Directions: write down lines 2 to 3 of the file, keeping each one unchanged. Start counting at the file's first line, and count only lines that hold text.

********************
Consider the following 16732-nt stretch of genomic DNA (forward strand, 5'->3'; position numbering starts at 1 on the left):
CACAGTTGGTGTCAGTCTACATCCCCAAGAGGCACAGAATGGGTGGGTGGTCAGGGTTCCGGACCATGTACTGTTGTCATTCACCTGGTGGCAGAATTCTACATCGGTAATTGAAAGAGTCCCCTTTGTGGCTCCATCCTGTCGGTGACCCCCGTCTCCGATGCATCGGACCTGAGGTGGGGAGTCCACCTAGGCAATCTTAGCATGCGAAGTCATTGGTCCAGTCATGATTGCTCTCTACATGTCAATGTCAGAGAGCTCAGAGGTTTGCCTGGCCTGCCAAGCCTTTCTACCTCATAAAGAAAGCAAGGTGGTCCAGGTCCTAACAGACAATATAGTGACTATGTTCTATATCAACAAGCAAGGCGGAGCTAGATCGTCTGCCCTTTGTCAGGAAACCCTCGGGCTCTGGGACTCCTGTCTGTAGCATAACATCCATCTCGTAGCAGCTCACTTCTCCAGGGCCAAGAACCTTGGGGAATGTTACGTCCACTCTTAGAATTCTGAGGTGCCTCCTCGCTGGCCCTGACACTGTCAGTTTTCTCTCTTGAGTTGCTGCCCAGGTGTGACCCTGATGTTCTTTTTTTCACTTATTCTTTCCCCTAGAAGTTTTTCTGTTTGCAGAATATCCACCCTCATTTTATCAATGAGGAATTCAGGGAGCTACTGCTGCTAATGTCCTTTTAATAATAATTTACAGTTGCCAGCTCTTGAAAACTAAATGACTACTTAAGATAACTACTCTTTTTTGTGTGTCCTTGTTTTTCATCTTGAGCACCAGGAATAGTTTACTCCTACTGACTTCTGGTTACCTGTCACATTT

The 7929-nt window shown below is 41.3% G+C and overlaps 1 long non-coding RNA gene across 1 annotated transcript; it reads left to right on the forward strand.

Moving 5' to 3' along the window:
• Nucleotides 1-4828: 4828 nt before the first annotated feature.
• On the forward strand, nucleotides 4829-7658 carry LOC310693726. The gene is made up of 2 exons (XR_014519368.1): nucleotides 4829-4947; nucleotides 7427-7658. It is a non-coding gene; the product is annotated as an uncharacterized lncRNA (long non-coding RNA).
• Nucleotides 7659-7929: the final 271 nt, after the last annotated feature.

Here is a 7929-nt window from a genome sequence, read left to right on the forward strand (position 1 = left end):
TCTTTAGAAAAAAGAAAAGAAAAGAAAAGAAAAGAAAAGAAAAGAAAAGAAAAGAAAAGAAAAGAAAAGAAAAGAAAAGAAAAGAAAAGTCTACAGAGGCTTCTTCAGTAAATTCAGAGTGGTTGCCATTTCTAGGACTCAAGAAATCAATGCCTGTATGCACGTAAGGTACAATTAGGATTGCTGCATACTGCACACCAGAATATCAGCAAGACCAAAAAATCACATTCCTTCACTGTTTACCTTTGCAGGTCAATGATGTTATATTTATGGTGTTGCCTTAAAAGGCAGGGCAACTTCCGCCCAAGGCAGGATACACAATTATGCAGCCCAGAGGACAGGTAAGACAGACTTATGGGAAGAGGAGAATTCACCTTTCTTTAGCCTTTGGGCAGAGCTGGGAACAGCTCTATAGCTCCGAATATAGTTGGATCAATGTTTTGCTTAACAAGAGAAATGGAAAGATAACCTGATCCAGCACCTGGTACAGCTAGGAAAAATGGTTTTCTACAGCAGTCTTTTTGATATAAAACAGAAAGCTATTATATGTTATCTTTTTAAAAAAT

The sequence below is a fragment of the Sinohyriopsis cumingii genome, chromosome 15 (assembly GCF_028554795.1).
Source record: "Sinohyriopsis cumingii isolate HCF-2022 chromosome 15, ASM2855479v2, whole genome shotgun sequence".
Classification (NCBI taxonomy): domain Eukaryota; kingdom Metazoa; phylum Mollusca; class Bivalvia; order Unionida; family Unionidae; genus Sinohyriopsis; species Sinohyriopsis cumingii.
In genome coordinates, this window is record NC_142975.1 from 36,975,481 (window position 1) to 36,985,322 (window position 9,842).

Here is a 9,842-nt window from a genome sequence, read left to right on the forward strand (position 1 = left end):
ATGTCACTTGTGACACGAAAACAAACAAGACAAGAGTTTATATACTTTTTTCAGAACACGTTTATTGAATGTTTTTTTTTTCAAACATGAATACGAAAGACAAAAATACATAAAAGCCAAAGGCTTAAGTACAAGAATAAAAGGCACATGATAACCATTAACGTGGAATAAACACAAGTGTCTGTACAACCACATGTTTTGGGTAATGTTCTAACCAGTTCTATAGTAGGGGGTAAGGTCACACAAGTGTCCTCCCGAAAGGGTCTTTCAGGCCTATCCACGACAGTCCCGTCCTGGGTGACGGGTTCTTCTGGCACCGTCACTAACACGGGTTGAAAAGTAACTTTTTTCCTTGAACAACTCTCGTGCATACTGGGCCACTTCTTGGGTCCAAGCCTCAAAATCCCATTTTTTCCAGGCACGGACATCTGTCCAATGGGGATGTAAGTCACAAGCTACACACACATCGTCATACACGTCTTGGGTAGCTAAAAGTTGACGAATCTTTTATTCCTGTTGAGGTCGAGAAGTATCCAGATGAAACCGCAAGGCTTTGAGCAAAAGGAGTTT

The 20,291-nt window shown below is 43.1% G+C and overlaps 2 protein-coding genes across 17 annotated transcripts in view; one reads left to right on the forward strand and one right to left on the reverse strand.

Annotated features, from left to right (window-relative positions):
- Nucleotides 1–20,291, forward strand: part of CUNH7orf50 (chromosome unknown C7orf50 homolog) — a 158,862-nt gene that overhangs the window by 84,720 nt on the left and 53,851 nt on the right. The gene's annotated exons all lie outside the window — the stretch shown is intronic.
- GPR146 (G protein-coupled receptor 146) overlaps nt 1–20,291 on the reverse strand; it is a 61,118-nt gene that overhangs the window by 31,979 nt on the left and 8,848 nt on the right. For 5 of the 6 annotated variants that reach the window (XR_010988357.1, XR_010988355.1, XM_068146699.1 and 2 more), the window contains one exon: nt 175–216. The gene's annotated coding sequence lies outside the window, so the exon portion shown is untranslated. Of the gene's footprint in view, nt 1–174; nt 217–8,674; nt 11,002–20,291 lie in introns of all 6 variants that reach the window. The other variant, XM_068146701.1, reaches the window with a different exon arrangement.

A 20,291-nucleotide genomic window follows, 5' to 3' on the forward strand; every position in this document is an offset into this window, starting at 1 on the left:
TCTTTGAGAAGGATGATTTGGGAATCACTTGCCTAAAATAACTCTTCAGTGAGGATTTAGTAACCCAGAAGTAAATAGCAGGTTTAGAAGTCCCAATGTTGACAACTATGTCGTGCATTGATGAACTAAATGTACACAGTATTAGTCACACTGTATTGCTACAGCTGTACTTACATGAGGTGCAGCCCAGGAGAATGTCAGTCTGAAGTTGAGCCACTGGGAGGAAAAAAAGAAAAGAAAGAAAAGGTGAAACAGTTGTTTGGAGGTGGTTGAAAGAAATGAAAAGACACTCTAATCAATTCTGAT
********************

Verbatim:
CACAGTTGGTGTCAGTCTACATCCCCAAGAGGCACAGAATGGGTGGGTGGTCAGGGTTCCGGACCATGTACTGTTGTCATTCACCTGGTGGCAGAATTCTACATCGGTAATTGAAAGAGTCCCCTTTGTGGCTCCATCCTGTCGGTGACCCCCGTCTCCGATGCATCGGACCTGAGGTGGGGAGTCCACCTAGGCAATCTTAGCATGCGAAGTCATTGGTCCAGTCATGATTGCTCTCTACATGTCAATGTCAGAGAGCTCAGAGGTTTGCCTGGCCTGCCAAGCCTTTCTACCTCATAAAGAAAGCAAGGTGGTCCAGGTCCTAACAGACAATATAGTGACTATGTTCTATATCAACAAGCAAGGCGGAGCTAGATCGTCTGCCCTTTGTCAGGAAACCCTCGGGCTCTGGGACTCCTGTCTGTAGCATAACATCCATCTCGTAGCAGCTCACTTCTCCAGGGCCAAGAACCTTGGGGAATGTTACGTCCACTCTTAGAATTCTGAGGTGCCTCCTCGCTGGCCCTGACACTGTCAGTTTTCTCTCTTGAGTTGCTGCCCAGGTGTGACCCTGATGTTCTTTTTTTCACTTATTCTTTCCCCTAGAAGTTTTTCTGTTTGCAGAATATCCACCCTCATTTTATCAATGAGGAATTCAGGGAGCTACTGCTGCTAATGTCCTTTTAATAATAATTTACAGTTGCCAGCTCTTGAAAACTAAATGACTACTTAAGATAACTACTCTTTTTTGTGTGTCCTTGTTTTTCATCTTGAGCACCAGGAATAGTTTACTCCTACTGACTTCTGGTTACCTGTCACATTT

The 7929-nt window shown below is 41.3% G+C and overlaps 1 long non-coding RNA gene across 1 annotated transcript; it reads left to right on the forward strand.